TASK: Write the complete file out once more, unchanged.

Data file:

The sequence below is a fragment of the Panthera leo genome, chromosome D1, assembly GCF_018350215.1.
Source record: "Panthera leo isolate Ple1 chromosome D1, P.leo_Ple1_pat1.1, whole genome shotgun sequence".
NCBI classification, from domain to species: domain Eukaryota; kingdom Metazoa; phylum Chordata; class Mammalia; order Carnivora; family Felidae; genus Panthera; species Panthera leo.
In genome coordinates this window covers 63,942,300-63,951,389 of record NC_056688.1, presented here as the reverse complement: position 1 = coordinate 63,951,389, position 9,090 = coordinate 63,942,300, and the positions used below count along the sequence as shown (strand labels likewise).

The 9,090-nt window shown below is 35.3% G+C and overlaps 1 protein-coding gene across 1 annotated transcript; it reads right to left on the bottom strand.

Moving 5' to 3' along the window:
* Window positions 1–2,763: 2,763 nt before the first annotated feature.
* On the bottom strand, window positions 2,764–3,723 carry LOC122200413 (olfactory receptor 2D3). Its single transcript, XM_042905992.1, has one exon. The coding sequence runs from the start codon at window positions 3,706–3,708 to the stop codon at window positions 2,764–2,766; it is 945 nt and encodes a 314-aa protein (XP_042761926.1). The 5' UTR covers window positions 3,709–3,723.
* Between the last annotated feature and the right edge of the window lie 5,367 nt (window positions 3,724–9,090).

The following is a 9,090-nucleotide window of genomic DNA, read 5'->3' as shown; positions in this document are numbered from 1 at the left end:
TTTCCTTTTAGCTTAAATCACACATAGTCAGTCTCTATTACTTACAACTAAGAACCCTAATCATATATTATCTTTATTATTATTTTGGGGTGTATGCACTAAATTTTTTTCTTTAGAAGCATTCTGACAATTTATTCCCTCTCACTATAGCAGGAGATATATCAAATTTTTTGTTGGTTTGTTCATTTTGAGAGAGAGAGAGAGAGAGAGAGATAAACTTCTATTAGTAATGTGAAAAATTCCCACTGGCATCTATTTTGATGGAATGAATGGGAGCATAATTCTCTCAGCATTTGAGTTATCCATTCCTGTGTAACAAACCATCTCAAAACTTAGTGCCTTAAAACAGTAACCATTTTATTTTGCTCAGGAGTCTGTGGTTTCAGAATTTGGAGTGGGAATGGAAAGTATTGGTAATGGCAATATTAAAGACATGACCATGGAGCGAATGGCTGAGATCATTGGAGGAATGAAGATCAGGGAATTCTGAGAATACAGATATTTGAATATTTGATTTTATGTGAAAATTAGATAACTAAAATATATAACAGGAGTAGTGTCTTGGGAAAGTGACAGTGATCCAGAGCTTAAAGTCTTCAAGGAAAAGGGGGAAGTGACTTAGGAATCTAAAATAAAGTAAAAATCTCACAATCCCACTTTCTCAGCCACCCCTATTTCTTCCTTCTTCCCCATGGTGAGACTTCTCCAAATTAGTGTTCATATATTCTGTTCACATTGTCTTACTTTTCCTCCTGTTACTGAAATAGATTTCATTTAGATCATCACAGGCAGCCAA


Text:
The sequence below is a fragment of the Panthera leo genome, chromosome D1, assembly GCF_018350215.1.
Source record: "Panthera leo isolate Ple1 chromosome D1, P.leo_Ple1_pat1.1, whole genome shotgun sequence".
NCBI classification, from domain to species: domain Eukaryota; kingdom Metazoa; phylum Chordata; class Mammalia; order Carnivora; family Felidae; genus Panthera; species Panthera leo.
In genome coordinates this window covers 63,942,300-63,951,389 of record NC_056688.1, presented here as the reverse complement: position 1 = coordinate 63,951,389, position 9,090 = coordinate 63,942,300, and the positions used below count along the sequence as shown (strand labels likewise).

The 9,090-nt window shown below is 35.3% G+C and overlaps 1 protein-coding gene across 1 annotated transcript; it reads right to left on the bottom strand.

Moving 5' to 3' along the window:
* Window positions 1–2,763: 2,763 nt before the first annotated feature.
* On the bottom strand, window positions 2,764–3,723 carry LOC122200413 (olfactory receptor 2D3). Its single transcript, XM_042905992.1, has one exon. The coding sequence runs from the start codon at window positions 3,706–3,708 to the stop codon at window positions 2,764–2,766; it is 945 nt and encodes a 314-aa protein (XP_042761926.1). The 5' UTR covers window positions 3,709–3,723.
* Between the last annotated feature and the right edge of the window lie 5,367 nt (window positions 3,724–9,090).

The following is a 9,090-nucleotide window of genomic DNA, read 5'->3' as shown; positions in this document are numbered from 1 at the left end:
TTTCCTTTTAGCTTAAATCACACATAGTCAGTCTCTATTACTTACAACTAAGAACCCTAATCATATATTATCTTTATTATTATTTTGGGGTGTATGCACTAAATTTTTTTCTTTAGAAGCATTCTGACAATTTATTCCCTCTCACTATAGCAGGAGATATATCAAATTTTTTGTTGGTTTGTTCATTTTGAGAGAGAGAGAGAGAGAGAGAGATAAACTTCTATTAGTAATGTGAAAAATTCCCACTGGCATCTATTTTGATGGAATGAATGGGAGCATAATTCTCTCAGCATTTGAGTTATCCATTCCTGTGTAACAAACCATCTCAAAACTTAGTGCCTTAAAACAGTAACCATTTTATTTTGCTCAGGAGTCTGTGGTTTCAGAATTTGGAGTGGGAATGGAAAGTATTGGTAATGGCAATATTAAAGACATGACCATGGAGCGAATGGCTGAGATCATTGGAGGAATGAAGATCAGGGAATTCTGAGAATACAGATATTTGAATATTTGATTTTATGTGAAAATTAGATAACTAAAATATATAACAGGAGTAGTGTCTTGGGAAAGTGACAGTGATCCAGAGCTTAAAGTCTTCAAGGAAAAGGGGGAAGTGACTTAGGAATCTAAAATAAAGTAAAAATCTCACAATCCCACTTTCTCAGCCACCCCTATTTCTTCCTTCTTCCCCATGGTGAGACTTCTCCAAATTAGTGTTCATATATTCTGTTCACATTGTCTTACTTTTCCTCCTGTTACTGAAATAGATTTCATTTAGATCATCACAGGCAGCCAA